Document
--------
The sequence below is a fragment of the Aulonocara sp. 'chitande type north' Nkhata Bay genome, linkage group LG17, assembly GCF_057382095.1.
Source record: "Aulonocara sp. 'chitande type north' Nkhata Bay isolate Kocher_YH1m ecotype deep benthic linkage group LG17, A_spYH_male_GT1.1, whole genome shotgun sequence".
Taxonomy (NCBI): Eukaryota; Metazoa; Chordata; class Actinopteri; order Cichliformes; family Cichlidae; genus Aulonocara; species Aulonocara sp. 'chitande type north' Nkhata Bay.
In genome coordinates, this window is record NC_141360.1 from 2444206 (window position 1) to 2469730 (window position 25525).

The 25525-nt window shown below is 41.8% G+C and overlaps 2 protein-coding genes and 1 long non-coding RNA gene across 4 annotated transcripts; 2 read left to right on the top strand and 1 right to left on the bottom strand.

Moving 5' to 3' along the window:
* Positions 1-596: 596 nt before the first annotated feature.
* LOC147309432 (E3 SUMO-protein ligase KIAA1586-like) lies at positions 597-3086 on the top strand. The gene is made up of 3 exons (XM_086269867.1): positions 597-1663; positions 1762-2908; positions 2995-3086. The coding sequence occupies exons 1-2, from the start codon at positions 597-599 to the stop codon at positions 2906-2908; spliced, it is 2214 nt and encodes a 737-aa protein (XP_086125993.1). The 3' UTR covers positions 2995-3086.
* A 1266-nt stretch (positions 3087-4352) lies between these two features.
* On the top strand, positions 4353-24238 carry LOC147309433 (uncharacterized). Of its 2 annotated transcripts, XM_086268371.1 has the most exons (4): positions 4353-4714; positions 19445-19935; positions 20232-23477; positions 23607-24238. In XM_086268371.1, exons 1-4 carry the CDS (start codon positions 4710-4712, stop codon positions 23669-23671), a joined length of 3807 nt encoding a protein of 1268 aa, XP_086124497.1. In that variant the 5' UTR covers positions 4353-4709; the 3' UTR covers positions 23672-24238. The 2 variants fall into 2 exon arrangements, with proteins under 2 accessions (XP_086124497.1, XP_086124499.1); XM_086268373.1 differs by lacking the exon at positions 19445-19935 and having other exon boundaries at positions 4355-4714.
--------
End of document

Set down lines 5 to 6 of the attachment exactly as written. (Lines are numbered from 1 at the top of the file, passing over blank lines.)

The 25525-nt window shown below is 41.8% G+C and overlaps 2 protein-coding genes and 1 long non-coding RNA gene across 4 annotated transcripts; 2 read left to right on the top strand and 1 right to left on the bottom strand.

Moving 5' to 3' along the window: